My friend Jenna sent me a care package of bones. I immediately started putting them in mold boxes and pouring silicone.
These are basic open mold investment castings. To make these, I am keeping one whole side of the model open to the air; it means I have a lot less to worry about regarding pressure buildup and steam explosions, etc. I’m pretty comfortable with that, really – exploding splats of molten silver sound like no fun at all.
Investment casters use a steel “flask” that they position the wax model in, then surround with plaster (“investment”) then they heat the flask until the wax soaks into the plaster leaving a hole. You then pour molten metal into a port that leads to the hole. For 360-degree objects instead of open molds like mine, you need a centrifugal pouring system or a vacuum system to suck the metal into all the corners of the mold. I’ll be doing vacuum molding eventually, as soon as my hot shed it done and I can build my casting table. In the meantime I am really happy with the open molds, though let me mention that those can be mighty intimidating when the silver starts bubbling and hissing and I run across the room and hide, wondering if it’s going to belch at me.
I got a couple of feet of steel square tubing (3×3″, 4×4″ and 4×6″) and let Mr Happy Dancing Bandsaw turn them into flasks of varying depths. It’s really incredible how efficient you can get at building stuff when you have the right gear: the bandsaw does its work while I clean up the razor-sharp edges of the previous cut-off, using a flap wheel on an angle grinder. Total effort to make a flask, for me, is on the order of 60 seconds, most of which is walking across my shop.
You’ve already seen this; this is just a better photo:
Then there’s the fox femur:
Because the molds are open, I have to sand/file down the back and shape it to look about right. The rest is polishing. Polishing is a great big pain. “Real” casters use a tumbling system with stainless steel ball bearings to peen and hammer away the textured surface. I use 2000 grit sandpaper and steel wool and silver polish, and my thumbs hate me for it. But the results are absurdly satisfying.
The vertebra took 4 troy ounces of silver and about 2 of tin. It’s heavy, sleek, complex, and satisfying. I have some tapered carbon fiber rods (i.e.: golf club sticks) and have been thinking of filling the top of one with epoxy, screwing in a 304 stainless steel pipe fitting as a ferrule, and making a threaded adapter to attach one of these onto it. You’ve got to admit a black carbon fiber walking cane with a silver vertebra: that’s mighty tactical.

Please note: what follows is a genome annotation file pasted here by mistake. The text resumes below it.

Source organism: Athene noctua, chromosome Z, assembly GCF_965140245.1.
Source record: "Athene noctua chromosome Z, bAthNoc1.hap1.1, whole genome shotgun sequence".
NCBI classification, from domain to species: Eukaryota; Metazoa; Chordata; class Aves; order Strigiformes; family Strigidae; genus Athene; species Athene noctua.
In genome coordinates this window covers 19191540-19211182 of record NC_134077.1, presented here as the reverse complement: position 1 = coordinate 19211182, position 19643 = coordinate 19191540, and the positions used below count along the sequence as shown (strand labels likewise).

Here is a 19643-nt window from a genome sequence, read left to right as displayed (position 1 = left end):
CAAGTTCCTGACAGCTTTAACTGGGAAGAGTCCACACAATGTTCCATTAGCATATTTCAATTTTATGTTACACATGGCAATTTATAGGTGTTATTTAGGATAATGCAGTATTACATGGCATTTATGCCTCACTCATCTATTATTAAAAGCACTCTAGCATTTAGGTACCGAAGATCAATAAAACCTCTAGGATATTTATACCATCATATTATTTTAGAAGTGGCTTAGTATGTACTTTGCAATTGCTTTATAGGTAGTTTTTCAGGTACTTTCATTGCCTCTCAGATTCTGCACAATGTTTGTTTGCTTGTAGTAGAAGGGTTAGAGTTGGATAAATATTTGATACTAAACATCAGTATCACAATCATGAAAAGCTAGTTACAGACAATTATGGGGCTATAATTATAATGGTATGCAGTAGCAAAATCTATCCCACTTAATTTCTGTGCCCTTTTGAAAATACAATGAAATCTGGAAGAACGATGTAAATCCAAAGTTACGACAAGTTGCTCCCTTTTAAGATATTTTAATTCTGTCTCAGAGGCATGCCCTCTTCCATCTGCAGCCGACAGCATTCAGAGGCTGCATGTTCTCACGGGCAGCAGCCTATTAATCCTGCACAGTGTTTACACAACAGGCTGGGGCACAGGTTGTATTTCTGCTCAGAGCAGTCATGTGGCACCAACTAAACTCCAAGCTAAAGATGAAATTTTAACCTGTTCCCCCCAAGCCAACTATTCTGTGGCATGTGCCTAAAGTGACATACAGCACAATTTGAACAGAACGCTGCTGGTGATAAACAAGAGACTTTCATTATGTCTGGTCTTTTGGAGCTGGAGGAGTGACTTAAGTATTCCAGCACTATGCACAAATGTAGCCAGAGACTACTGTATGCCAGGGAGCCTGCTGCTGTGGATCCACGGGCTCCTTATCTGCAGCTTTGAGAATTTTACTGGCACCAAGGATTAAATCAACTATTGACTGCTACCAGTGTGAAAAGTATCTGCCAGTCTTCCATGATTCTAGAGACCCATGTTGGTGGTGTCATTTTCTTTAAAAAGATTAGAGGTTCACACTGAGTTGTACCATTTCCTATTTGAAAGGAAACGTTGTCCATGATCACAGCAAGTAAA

I’m waiting to see how the cat skull turns out, though.
I’m going to put one of the fox legbones and the skulls up for an FTB benefit auction. I don’t know about the vertebra – it’s about 5 hours of polishing and my poor aching thumbs say “no!” I suppose I could release one of these in “you polish it!” condition (including steel wool and 2000-grit sand paper!) but that seems cheesy. I’m also concerned that there’s a lot of silver in that; I would have to set a minimum bid. Then again, I could just as easily whip up some bronze. OK, that’s scary “I’ll just melt up some bronze” is not a normal thing for a person to say.
Product photography notes: This was done with one huge softbox (to camera right, looking over my shoulder) and a smaller spotlight to camera forward right to pop the objects off the background. You ought to be able to “read” the locations of the lights by looking at the specular highlights in the silver and the shadows on the leather. I have actually not moved the lights in my studio for months – all I did was throw the motorcycle jacket on my little wheeled stage-stand and drop the silver objects onto it in cunning position. I switched to the jacket because the silver will reflect the black of the leather and really pop the contrast, and it does. I also positioned the jacket so that the zippers made a hopefully interesting composition which also “sell” the size of the object. By using the same background for all 3 objects I am not being lazy: I am representing the proportional sizes of the pieces. And I’m lazy. Speaking of lazy: you’ll also notice how the rear spotlight creates a hotspot that sort of vignettes the whole image without my having to do any photoshop. I love photoshop and have spent months of my life in it, but the best photos are ones you can use right off the camera, because lazy.
Mr Happy Dancing bandsaw’s coolant recirculation drain blocked up with chips the other day and it vomited a bunch of coolant oil in the floor. This is how we learn what things have to go on the preventive maintenance list.